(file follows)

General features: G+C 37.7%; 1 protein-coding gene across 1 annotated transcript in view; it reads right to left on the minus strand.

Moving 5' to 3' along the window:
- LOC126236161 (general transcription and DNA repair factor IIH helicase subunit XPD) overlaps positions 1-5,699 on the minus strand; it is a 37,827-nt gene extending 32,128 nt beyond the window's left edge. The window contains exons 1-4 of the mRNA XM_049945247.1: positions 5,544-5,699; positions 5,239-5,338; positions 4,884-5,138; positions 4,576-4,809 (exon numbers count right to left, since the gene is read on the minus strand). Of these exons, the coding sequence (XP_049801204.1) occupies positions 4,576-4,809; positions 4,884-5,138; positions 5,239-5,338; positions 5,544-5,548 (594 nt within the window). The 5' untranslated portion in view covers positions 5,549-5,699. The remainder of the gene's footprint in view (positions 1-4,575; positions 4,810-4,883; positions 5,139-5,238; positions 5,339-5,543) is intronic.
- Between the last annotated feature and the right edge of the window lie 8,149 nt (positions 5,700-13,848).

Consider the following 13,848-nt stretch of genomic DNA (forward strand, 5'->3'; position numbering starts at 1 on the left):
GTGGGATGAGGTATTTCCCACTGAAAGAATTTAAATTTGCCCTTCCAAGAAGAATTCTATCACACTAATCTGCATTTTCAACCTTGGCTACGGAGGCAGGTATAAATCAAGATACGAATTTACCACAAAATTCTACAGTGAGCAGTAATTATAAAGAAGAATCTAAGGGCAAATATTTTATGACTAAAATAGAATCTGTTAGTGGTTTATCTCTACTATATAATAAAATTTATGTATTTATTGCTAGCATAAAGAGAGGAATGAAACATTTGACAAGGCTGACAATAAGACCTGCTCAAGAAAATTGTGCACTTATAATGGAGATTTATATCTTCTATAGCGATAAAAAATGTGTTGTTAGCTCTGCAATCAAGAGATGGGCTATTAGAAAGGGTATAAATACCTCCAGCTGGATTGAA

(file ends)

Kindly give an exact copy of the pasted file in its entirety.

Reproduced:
General features: G+C 37.7%; 1 protein-coding gene across 1 annotated transcript in view; it reads right to left on the minus strand.

Moving 5' to 3' along the window:
- LOC126236161 (general transcription and DNA repair factor IIH helicase subunit XPD) overlaps positions 1-5,699 on the minus strand; it is a 37,827-nt gene extending 32,128 nt beyond the window's left edge. The window contains exons 1-4 of the mRNA XM_049945247.1: positions 5,544-5,699; positions 5,239-5,338; positions 4,884-5,138; positions 4,576-4,809 (exon numbers count right to left, since the gene is read on the minus strand). Of these exons, the coding sequence (XP_049801204.1) occupies positions 4,576-4,809; positions 4,884-5,138; positions 5,239-5,338; positions 5,544-5,548 (594 nt within the window). The 5' untranslated portion in view covers positions 5,549-5,699. The remainder of the gene's footprint in view (positions 1-4,575; positions 4,810-4,883; positions 5,139-5,238; positions 5,339-5,543) is intronic.
- Between the last annotated feature and the right edge of the window lie 8,149 nt (positions 5,700-13,848).

Consider the following 13,848-nt stretch of genomic DNA (forward strand, 5'->3'; position numbering starts at 1 on the left):
GTGGGATGAGGTATTTCCCACTGAAAGAATTTAAATTTGCCCTTCCAAGAAGAATTCTATCACACTAATCTGCATTTTCAACCTTGGCTACGGAGGCAGGTATAAATCAAGATACGAATTTACCACAAAATTCTACAGTGAGCAGTAATTATAAAGAAGAATCTAAGGGCAAATATTTTATGACTAAAATAGAATCTGTTAGTGGTTTATCTCTACTATATAATAAAATTTATGTATTTATTGCTAGCATAAAGAGAGGAATGAAACATTTGACAAGGCTGACAATAAGACCTGCTCAAGAAAATTGTGCACTTATAATGGAGATTTATATCTTCTATAGCGATAAAAAATGTGTTGTTAGCTCTGCAATCAAGAGATGGGCTATTAGAAAGGGTATAAATACCTCCAGCTGGATTGAA